Better Call Saul Season 3 Episode 8 Review: Slip

Jimmy resorts to old habits while the rest of our characters make moves to secure their futures on an excellent Better Call Saul!

This Better Call Saul review contains spoilers.

Better Call Saul Season 3 Episode 8

It’s been hinted at before, but Jimmy McGill’s conning ways seem to stem from Daddy issues. Afraid of ending up like his father, a hardworking, decent, well-liked man who fell victim to the schemes of others because of his “soft touch,” Jimmy prefers to exploit every advantage that’s handed to him. Jimmy’s father “wouldn’t do what he had to do” to be successful, and Jimmy’s not going to make the same mistake. Somehow, Jimmy has allowed himself to sink lower than his life in the back of the nail salon, all because he was duped by his brother while acting well-meaning. Now he won’t make that mistake again.

After a cold open set during the Slippin’ Jimmy days, Jimmy resorts to his old routine. The owners of the music store decide to renege on their verbal agreement about buying Jimmy’s commercial services, and unable to suffer another setback, Jimmy utilizes a loose drum stick to discover if the twins have solid liability insurance. The spill works and Jimmy is even able to score that coveted Ritchie Blackmore guitar, but ol’Jimmy’s body doesn’t seem cut out to handle the bumps these days. Steadfast and stubborn about paying his share of the rent, and no longer needing to cut commercials, Jimmy’s next mark falls right into his lap.

While doing community service, Jimmy witnesses a fellow laborer get shut down by the mean supervisor when he asks to cut out early to visit his sick kid. Jimmy sees right through the guy’s fake sob story, pinning him as a drug dealer, but he tells him that he’ll make the supervisor change his mind for $700. Suspicious but desperate, the guy takes the deal and Jimmy begins to work his magic like a more self-serving version of Robin Hood. Threatening the schlubby supervisor with a litany of lawsuits, Jimmy is able to free the drug dealer from his duties for the day and even score some time to rest his back. Using legal mumbo jumbo to help a criminal out of a tough spot sounds like this lawyer I know. If I didn’t know better, I’d say we just watched Saul Goodman take his first case.

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Meanwhile, Nacho finally makes a desperate move to protect his family against Hector Salamanca. From creating the fake pills to practicing the bait and switch to tactically disabling the air conditioning, every step of Nacho’s plan is meticulously thought out. He’d make Mike proud. However, the swap itself is so tense. Everything goes according to plan, but the scene is shot with maximum dramatic effect, so suspenseful that the audience’s heartbeat syncs with Nacho’s shaking hand. Alas, knowing this show, there’s no way it can be that easy.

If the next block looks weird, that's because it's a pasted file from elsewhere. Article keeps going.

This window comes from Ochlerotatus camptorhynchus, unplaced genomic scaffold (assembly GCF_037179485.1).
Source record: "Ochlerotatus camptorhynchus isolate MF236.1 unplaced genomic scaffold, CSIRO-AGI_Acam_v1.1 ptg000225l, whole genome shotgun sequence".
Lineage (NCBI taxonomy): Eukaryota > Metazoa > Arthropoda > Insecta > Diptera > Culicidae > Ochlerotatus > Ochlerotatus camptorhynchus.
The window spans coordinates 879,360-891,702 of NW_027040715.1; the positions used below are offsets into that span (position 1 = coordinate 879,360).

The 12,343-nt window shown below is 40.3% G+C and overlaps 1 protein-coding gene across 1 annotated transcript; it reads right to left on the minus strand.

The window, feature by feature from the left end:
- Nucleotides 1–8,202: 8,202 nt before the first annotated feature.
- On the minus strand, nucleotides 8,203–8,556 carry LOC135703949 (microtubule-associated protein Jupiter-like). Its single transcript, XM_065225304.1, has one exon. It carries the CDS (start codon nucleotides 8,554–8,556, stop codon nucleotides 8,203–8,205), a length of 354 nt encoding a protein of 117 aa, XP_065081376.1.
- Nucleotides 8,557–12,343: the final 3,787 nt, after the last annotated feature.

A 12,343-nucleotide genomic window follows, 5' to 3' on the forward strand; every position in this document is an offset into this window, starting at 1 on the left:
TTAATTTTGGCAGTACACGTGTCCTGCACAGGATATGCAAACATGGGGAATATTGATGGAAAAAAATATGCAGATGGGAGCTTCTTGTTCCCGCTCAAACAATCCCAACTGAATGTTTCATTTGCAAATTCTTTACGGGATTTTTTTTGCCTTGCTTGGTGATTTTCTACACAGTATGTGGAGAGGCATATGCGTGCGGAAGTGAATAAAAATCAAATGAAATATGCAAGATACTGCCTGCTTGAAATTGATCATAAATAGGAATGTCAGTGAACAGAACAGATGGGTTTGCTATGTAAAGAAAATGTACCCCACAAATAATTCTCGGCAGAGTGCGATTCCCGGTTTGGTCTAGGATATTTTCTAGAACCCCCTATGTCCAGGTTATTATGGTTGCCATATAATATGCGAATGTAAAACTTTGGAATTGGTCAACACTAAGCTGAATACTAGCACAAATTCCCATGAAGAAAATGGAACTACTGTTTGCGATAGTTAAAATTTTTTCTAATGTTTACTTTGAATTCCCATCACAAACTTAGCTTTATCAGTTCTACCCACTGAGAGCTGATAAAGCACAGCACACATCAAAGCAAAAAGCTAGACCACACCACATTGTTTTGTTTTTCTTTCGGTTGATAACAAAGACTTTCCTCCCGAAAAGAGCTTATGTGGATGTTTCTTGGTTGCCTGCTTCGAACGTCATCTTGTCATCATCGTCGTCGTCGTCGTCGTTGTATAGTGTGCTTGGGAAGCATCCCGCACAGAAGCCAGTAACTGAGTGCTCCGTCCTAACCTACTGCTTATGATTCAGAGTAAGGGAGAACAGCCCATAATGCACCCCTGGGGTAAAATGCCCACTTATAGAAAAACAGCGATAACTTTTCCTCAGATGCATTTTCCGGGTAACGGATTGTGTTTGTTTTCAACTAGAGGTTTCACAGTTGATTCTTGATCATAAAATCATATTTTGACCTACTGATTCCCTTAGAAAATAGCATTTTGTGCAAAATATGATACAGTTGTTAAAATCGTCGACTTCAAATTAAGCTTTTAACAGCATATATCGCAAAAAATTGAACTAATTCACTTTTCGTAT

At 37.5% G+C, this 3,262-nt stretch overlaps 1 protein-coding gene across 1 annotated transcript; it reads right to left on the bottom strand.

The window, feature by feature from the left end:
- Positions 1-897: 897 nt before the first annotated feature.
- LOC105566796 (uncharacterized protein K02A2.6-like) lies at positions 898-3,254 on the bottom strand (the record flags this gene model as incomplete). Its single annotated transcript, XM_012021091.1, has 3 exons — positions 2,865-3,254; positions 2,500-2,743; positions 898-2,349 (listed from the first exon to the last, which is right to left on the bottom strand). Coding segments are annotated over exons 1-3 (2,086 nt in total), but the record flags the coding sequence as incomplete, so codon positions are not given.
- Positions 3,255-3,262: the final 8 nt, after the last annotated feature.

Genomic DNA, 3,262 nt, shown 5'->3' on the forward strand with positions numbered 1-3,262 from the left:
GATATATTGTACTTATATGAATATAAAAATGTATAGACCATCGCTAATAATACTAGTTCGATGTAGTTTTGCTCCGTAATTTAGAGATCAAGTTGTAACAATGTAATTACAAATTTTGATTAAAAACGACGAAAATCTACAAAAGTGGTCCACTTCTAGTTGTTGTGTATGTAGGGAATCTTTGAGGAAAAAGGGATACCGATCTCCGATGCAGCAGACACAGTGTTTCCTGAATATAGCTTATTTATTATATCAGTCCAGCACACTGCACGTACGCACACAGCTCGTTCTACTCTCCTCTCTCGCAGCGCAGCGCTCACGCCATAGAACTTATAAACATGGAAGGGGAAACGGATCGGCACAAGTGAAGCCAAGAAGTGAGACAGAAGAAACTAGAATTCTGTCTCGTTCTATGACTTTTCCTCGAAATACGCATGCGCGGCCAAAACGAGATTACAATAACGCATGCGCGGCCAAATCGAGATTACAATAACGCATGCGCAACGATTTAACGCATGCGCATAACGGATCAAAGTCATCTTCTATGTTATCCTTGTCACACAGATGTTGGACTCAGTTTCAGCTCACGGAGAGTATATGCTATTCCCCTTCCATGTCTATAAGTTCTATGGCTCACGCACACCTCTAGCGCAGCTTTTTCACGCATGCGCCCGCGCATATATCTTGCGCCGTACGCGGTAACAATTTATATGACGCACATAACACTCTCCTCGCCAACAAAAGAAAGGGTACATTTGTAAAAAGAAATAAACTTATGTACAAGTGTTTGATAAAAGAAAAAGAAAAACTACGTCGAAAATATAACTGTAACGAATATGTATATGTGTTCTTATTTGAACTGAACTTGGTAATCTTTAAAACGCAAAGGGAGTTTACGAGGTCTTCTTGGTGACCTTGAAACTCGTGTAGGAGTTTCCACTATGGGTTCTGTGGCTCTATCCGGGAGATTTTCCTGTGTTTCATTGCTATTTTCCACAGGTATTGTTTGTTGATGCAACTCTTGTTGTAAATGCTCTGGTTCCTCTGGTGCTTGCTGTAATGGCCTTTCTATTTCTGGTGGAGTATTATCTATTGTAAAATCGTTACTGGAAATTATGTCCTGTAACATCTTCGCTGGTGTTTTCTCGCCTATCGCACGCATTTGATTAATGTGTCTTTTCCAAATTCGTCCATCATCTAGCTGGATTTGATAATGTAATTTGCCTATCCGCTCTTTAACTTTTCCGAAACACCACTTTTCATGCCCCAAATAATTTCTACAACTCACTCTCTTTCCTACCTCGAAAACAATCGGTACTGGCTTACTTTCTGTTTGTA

Speaking of easy, both Kim and Chuck appear to glide through this episode with ease. Kim almost lets herself get bent out of shape about Hamlin passive aggressively holding his generosity over her head, but she fires right back at him, cutting him a check for her law school tuition and forcing him to consider his role in Chuck’s courtroom embarrassment. Feeling powerful and competent, Kim decides to take on another client. The decision is also motivated by her pity for Jimmy. Professionally, things are going swimmingly for Kim, but she won’t be able to ignore Jimmy falling into his old ways for too long.

Personally, Chuck is making just as big of strides. After calling Dr. Cruz, he’s begun an intensive therapy program to rid himself of his “electro-magnetic hypersensitivity.” The most impressive part is that he’s finally acknowledged that his condition could be psychosomatic and he feels guilt about not accepting that possibility earlier. Besides a moment in the freezer aisle at the supermarket, Chuck is taking big steps toward recovery. He’s full of positive energy and setting goals about getting his home in order, kickstarting his social life, and returning to work. Unfortunately, Chuck’s professional designs are about to take a hit as we hear Hamlin begin to tell him about the situation with his malpractice insurance.

Finally, after discovering a body while doing some literal digging on the Salamanca’s operation, Mike begins to consider his own mortality. Holding money that he couldn’t possibly spend and determined to leave it to his family should something happen to him, Mike realizes he’ll need some help if he’s going to secure his family’s nest-egg. Turning to the most professional and reasonable criminal that he knows, Mike officially goes into business with Gus. It’s a handshake that ties them together and seals their Breaking Bad fate, a moment with such gravitas that the episode decides to end on that note.

This week, all of our characters decided to make important decisions for their own well-being, but it won’t work out for all of them. In Jimmy’s case, it likely does mean the beginning of a transformation, but one that’s sure to drive Kim away. Only two episodes of this incredible season of Better Call Saul remain and I’d wager we’re not heading for a happy ending.


4.5 out of 5